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Why Having Young Justice To DC Universe Is A Good Idea

Young Justice is perfect for DC Universe because it doesn’t limit censorship or themes.

DC Universe is the ideal platform for Young Justice Season 3. The streaming service doesn’t have the same restrictions free-to-air does. The hit animated is free to add themes and plot points they weren’t able to do before.

In all honesty, it’s a nice change. When the series aired on Cartoon Network, there was so much that would’ve been lovely to see. With the show streaming on DC Universe, we’re witnessing the full beauty of such a unique and beloved show.

The third season of the animated juggernaut takes full advantage of the platform change to display themes that couldn’t be explored previously. We’re going to be breaking down on some of these and what it means for the series.

Sexual References

Having sexual references in an animated series on free-to-air is unusual. However, having Young Justice on DC Universe allows the creators to push the adult narrative without censoring their content. When the show began, the audience wasn’t meant to be children. It was intended for teenagers between the ages of fifteen and eighteen and perhaps older.

The third Season has a load of read-between-the-lines moments for younger viewers. However, those who are older will know what they are. One example of this is when Black Lightning and Doctor Helga Jace engage in “Pillow Talk”.

Another is when M’gann lures fiancée Conner into the bathroom, though this one isn’t as subtle.

Themes and Language

Superhero mediums often get restricted regarding the themes and languages. With Young Justice moving to DC Universe, it gives the creators much more to play with regarding storylines. Ultimately, they can use more mature language and adult themes such as politics and human trafficking for a rounded story that doesn’t go in around in a circle.

As we’ve mentioned, Young Justice covers everything from human trafficking to assassination. Many of these topics viewers can openly relate to from an outsider’s perspective. The series sits within the realms of reality as much as it can without removing the fact that it’s a television show used for entertainment purposes.

As for explicit wording, you’re out of luck because there isn’t any. Though it’s implied by conversations that people want to say something, comes out as something else.

DC Universe And The Stance On Nudity

[Credit: DC Comics On Giphy]

DC Universe doesn’t seem to take its stance on nudity too seriously, which is perfect for Young Justice. As a cartoon intended for families and older audiences, the first two seasons weren’t allowed to show skin a lot. However, with the third season, there’s a shift in what’s shown. 

Many female characters wear short clothing, and minimal cleavage is visible at times.

We’re going to reuse an example we used earlier. One scene early on Season 3 is when M’gann seduces Conner into the bathroom. All you can see is her bare shoulder, but it gives us enough of a message to know what’s going to happen next.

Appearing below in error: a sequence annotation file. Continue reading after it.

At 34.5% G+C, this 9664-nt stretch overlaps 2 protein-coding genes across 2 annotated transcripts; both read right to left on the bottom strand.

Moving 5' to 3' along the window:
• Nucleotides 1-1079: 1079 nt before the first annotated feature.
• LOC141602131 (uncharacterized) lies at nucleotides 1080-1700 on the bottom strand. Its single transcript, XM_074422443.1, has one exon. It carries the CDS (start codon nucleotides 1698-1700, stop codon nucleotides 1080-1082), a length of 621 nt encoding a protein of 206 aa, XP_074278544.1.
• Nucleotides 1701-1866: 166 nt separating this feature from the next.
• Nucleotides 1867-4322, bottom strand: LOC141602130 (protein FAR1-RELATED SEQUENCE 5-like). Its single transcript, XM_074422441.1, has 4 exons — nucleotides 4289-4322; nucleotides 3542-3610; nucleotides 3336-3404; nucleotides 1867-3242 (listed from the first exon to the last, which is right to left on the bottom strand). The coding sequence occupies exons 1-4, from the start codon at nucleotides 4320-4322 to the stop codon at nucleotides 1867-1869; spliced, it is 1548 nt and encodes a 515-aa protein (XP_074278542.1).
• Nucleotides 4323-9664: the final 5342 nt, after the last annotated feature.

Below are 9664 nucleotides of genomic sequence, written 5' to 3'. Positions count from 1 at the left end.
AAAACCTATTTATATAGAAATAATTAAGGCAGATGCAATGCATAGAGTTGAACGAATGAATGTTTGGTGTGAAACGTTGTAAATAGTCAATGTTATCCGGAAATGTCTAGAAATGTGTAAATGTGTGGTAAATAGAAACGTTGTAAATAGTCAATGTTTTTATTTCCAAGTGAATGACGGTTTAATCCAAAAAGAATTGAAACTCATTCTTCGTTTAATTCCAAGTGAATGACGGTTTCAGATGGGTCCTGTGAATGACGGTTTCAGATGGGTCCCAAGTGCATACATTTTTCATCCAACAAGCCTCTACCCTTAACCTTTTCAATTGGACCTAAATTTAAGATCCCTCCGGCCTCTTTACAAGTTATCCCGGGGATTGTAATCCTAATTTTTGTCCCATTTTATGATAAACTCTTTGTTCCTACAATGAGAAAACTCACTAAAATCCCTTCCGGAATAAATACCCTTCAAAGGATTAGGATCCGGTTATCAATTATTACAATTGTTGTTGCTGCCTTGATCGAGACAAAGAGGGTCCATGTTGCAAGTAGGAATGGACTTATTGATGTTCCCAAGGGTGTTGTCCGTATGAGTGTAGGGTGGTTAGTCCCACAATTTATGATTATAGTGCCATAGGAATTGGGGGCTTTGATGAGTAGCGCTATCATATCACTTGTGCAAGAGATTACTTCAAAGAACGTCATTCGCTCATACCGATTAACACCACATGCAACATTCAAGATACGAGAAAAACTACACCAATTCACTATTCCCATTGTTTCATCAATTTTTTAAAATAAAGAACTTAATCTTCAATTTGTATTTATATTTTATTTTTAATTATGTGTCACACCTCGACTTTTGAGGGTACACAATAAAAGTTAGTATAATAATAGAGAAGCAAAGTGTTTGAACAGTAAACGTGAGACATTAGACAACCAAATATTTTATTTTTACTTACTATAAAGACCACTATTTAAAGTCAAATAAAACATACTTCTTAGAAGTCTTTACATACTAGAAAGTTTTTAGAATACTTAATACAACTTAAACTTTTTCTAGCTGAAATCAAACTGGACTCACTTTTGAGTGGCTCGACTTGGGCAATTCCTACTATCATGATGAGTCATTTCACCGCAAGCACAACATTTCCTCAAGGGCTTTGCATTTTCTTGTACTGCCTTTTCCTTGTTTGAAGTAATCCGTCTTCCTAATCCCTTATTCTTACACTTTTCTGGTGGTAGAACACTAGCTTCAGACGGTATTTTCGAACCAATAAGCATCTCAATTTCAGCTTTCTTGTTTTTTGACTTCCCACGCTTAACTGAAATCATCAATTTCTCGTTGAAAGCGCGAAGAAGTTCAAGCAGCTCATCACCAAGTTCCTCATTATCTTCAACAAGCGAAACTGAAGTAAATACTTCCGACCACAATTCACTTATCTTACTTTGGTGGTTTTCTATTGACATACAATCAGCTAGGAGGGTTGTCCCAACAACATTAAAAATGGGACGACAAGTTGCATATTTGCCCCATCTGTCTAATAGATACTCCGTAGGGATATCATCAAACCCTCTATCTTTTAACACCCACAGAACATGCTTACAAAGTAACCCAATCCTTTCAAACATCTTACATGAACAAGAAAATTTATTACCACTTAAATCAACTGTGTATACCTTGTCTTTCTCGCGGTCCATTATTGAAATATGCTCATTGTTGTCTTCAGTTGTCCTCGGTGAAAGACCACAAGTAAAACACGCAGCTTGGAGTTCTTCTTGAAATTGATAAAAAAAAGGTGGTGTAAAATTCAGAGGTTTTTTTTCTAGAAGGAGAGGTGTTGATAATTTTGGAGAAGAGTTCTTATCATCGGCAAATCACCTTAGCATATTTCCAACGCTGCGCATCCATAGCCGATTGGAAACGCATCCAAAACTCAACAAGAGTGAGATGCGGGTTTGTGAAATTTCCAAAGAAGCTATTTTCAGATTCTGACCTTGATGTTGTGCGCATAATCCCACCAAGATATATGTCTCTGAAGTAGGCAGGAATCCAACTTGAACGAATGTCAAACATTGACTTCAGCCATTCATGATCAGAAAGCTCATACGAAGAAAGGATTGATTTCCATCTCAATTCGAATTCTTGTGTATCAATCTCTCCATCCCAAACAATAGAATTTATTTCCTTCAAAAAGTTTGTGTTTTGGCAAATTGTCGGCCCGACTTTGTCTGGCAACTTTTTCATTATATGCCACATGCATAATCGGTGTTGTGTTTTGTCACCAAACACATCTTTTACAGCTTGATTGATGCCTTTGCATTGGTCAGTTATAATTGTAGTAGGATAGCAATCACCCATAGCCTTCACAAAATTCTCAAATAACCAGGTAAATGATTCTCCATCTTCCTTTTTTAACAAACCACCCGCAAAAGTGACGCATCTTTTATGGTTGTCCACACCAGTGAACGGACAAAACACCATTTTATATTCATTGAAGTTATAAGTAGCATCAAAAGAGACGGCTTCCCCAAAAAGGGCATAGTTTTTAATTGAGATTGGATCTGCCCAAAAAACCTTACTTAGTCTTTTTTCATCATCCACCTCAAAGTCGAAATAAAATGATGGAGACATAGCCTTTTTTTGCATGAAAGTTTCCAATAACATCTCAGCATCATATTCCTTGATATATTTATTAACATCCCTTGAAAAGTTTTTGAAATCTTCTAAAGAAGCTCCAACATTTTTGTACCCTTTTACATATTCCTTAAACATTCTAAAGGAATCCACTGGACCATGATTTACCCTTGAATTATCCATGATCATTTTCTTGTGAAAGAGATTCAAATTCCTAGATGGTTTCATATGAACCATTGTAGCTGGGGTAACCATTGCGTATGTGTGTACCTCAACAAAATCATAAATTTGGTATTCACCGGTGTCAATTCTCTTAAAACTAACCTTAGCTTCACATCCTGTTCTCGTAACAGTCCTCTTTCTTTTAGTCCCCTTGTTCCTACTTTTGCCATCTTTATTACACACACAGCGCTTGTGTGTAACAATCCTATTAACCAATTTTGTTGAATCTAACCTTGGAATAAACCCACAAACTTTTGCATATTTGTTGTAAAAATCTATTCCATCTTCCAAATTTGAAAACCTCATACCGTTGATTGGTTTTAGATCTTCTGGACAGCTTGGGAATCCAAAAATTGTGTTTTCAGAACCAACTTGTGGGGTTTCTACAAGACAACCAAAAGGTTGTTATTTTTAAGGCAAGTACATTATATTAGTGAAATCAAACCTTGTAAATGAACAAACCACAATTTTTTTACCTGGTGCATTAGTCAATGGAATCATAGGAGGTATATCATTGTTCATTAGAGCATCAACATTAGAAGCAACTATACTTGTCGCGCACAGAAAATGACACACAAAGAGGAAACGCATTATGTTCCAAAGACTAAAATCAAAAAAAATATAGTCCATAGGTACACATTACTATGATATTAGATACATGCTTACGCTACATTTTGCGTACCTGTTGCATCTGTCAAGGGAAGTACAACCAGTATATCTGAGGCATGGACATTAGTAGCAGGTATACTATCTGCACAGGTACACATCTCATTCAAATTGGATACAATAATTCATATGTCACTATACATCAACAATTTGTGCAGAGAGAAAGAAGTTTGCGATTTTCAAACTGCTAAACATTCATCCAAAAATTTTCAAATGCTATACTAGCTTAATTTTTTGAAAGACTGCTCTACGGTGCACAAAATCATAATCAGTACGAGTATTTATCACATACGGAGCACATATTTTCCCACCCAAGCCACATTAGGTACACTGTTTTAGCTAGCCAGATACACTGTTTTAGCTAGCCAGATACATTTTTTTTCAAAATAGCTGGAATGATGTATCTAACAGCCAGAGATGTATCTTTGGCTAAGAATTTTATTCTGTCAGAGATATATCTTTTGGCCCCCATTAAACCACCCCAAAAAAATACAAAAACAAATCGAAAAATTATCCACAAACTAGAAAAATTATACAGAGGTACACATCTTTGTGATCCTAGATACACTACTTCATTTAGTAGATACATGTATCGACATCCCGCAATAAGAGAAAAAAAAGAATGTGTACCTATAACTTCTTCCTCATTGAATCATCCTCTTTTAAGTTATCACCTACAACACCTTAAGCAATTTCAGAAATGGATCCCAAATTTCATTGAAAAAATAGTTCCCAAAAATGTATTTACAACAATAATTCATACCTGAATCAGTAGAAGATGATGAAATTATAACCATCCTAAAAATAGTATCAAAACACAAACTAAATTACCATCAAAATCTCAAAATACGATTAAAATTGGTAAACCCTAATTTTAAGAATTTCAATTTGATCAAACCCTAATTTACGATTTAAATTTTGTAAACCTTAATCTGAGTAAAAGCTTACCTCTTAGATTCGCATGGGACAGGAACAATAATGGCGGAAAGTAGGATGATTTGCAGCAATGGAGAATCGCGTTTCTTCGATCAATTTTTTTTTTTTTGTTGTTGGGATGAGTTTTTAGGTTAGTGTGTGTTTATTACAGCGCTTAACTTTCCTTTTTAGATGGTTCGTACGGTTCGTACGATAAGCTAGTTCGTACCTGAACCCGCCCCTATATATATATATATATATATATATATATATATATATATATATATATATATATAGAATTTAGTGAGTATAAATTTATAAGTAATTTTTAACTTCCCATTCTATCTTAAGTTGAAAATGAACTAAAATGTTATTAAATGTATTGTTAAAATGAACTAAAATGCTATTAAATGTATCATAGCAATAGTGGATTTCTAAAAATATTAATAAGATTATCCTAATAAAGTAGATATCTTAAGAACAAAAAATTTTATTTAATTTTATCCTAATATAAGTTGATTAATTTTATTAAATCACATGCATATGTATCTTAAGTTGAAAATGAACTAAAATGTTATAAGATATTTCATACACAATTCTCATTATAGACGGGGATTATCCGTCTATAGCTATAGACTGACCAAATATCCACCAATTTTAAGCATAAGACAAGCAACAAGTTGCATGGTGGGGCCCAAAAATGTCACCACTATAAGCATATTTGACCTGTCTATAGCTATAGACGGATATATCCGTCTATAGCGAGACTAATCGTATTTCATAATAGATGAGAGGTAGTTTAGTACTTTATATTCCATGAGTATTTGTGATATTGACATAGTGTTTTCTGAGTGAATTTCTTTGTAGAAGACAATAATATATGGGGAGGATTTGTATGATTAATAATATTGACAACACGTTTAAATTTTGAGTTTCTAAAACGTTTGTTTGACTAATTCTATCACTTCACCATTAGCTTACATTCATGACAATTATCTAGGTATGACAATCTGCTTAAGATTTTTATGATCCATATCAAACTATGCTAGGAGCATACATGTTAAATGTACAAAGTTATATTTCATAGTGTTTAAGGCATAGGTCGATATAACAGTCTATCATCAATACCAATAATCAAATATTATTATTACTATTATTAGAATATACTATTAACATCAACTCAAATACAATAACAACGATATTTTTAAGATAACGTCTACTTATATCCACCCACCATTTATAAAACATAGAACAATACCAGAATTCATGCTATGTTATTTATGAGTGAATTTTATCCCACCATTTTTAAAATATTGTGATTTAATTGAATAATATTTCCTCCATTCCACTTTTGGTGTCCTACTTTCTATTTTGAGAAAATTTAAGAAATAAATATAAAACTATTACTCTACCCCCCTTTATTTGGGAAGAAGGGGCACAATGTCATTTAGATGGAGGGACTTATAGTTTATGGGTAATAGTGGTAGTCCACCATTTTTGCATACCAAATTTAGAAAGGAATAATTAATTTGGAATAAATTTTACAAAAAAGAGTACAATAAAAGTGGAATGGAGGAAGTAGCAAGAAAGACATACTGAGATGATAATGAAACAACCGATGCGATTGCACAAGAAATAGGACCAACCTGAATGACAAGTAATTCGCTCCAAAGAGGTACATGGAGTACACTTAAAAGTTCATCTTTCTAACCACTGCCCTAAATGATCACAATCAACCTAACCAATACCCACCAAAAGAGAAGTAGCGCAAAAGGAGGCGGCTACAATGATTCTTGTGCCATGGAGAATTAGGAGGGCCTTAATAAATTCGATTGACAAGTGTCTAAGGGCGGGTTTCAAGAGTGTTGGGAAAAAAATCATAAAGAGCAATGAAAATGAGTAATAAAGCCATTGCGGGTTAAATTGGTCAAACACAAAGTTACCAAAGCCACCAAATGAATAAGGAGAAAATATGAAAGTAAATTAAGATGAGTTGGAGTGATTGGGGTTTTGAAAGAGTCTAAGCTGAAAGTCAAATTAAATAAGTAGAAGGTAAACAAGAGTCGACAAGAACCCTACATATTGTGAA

However, the stance on skin exposure in the show before the move to DC Universe wasn’t taken seriously. Our example is the outfit Wonder Woman wears in Seasons One and Two, which is similar to Lynda Carter’s costume in the 70s Wonder Woman series. However, in Season Three, the outfit is upgraded to resemble Diana’s armour anytime the character is voiced by Rosario Dawson in other media.

Blood and Violence

DC Universe
[Credit: DC Comics on GIPHY]

Finally, we reach the end of this post with blood and violence. On a free-to-air network aimed at children, there appears to be a rule where you cannot show blood. Though, there has been incidences where the filmmakers are sneaky and include at least one drop. 

The Lion King from 1994 had one drop included when Scar throws Mufasa off the cliff. With DC Universe, the creators behind Young Justice can include blood and more violence. 

One example of this is when Ocean Master is beheaded. If Season Three had been placed on Cartoon Network, this scene wouldn’t have made it to air. Ultimately, this is comparable to the 2012 iteration of Teenage Mutant Ninja Turtles. Originally, there was meant to be a scene where we see Leonardo behead Shredder. However, due to it being on a children’s network, it was heavily censored.

The beheading of Shredder in the series was meant to be a nod to the TMNT comics where the same thing happens.

Because Young Justice is shown on DC Universe, Ocean Master’s beheading a much more discreet than expected. The angle of the shot is done in a way to show the mistake the former Aquaman’s brother makes in dealing with the enemy. It may have been done as a reference to the moment in the DC Animated Movie, Justice League: Flashpoint Paradox where Wonder Woman slaughters Queen Mera after the Atleanean monarch finds the Themysciran in bed with her husband.

About Author

C.J. Hawkings has written for the now-defunct Entertainment website, Movie Pilot and the still functioning WhatCulture and ScreenRant. She now writes for FanSided and is loving it!

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